Contrary to prior studies that showed decreased connectivity in various canonical RSNs in HIV compared to SN controls,2,5-7 the current study shows increased connectivity in an RSN within the attention network in HIV patients. We further showed that those with greater connectivity had poorer performance on learning and memory. These findings suggest that the participants with poorer cognitive performance had lesser network efficiency and had to compensate by increasing their functional connectivity within this network. Our findings are consistent with prior reports that showed greater brain activation in HIV subjects with HAND or poorer cognitive performance.8 The lesser network efficiency may in part be due to decreased dopaminergic function.9-10 The cerebellar vermis has been shown to be involved in cognitive function through its dopaminergic-mediated pathways.11 Therefore, our findings of lesser efficient cerebellar-insular RSN in HIV patients and the associated poorer learning and memory provide further support to the notion that dopaminergic deficit plays a key role in HAND. Lastly, the decreased connectivity between the operculum and the hippocampus in HIV-HAND subjects provides further evidence that deficits in the memory networks may contribute to memory impairment reported in HIV patients.12


The authors thank the research participants who enrolled in this study, all of our clinical and technical research staff who helped with the data collection, and the community HIV care providers (especially Drs Drew Kovach, Cyril Goshima, and Jennifer Frank), who referred many of their patients to our study. We thank Dr Eric Miller for his valuable advice on the cognitive testing. This workwas supported by the National Institute on Mental Health (2R01-MH061427), the National Institute on Drug Abuse (K24-DA016170; K02-DA016991), the National Institute for Research Resources (G12-MD003061 and U54-NS056883), and the Office of National Drug Control Policy.


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Table 1: Cognitive Performance (Cognitive Domain Z-Scores, Mean±S.E.)*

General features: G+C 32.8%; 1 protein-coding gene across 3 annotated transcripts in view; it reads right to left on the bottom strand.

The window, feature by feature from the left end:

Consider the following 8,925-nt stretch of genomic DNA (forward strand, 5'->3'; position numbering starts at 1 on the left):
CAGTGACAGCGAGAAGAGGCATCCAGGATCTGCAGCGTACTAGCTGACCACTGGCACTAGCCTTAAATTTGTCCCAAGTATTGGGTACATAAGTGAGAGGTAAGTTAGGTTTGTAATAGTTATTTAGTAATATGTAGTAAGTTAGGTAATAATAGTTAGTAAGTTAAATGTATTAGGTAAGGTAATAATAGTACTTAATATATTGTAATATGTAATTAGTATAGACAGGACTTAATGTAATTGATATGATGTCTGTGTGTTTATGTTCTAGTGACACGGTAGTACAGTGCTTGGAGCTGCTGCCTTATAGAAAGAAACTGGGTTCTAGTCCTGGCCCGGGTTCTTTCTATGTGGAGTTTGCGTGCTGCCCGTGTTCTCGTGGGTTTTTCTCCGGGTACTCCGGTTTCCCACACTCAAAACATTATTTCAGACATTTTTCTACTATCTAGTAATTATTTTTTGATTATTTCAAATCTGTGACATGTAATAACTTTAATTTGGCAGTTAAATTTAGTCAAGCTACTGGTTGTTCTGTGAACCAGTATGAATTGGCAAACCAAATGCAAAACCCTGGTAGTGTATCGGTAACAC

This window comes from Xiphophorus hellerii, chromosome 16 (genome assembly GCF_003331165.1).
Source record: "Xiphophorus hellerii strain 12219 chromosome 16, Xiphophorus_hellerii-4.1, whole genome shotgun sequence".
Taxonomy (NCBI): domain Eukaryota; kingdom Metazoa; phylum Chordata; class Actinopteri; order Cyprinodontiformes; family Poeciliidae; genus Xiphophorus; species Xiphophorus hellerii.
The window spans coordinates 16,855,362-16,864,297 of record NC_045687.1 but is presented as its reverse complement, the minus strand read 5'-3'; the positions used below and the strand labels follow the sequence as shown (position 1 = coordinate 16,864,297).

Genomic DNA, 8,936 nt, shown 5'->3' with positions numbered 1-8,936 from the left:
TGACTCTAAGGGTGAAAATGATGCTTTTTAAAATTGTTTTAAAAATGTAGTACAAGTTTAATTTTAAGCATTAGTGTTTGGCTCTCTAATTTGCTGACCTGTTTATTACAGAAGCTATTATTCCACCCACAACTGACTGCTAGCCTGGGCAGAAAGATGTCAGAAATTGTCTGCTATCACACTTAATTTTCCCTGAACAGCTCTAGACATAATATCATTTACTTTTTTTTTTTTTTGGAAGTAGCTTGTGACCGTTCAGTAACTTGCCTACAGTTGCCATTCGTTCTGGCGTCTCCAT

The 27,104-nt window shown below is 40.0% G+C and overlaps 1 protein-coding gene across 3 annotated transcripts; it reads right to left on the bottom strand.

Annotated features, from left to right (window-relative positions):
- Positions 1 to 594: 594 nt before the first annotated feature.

*Z-scores are derived from a normative database of 481 seronegative healthy controls, and are adjusted for age and education

a RFFT and Verbal Fluency

b Stroop Interference and Trail Making Test B

c Symbol Digit, Trail Making Test A, Stroop Color Naming, and California Computerized Assessment Package Simple Reaction Time

d WAIS-III Digit Span Backward, Letter-Number Sequencing, Arithmetic and Paced Auditory Serial Addition Test 1

e Rey Auditory Verbal Learning Test Trial 5

f Rey Auditory Verbal Learning Test Delayed Recall

g Grooved Pegboard Dominant and Non-dominant hands.

Figure 1: A. Greater connectivity between the vermis and the bilateral insular nuclei in HIV > SN B. Voxel-level representation of significant clusters (p<0.001) in bilateral insula used as the seed for BOLD signal ANOVA to clinical variables (in figure 2).

Figure 2: Correlation between insula connectivity and learning Z-scores (A&B) and memory Z-scores (C&D). P values indicate significant correlations.

Figure 3: HIV subjects show poorer attention/working memory compared to SN controls regardless of connectivity strength in bilateral insulae. P values are from two-way ANCOVA (covaried for age).

Proc. Intl. Soc. Mag. Reson. Med. 25 (2017)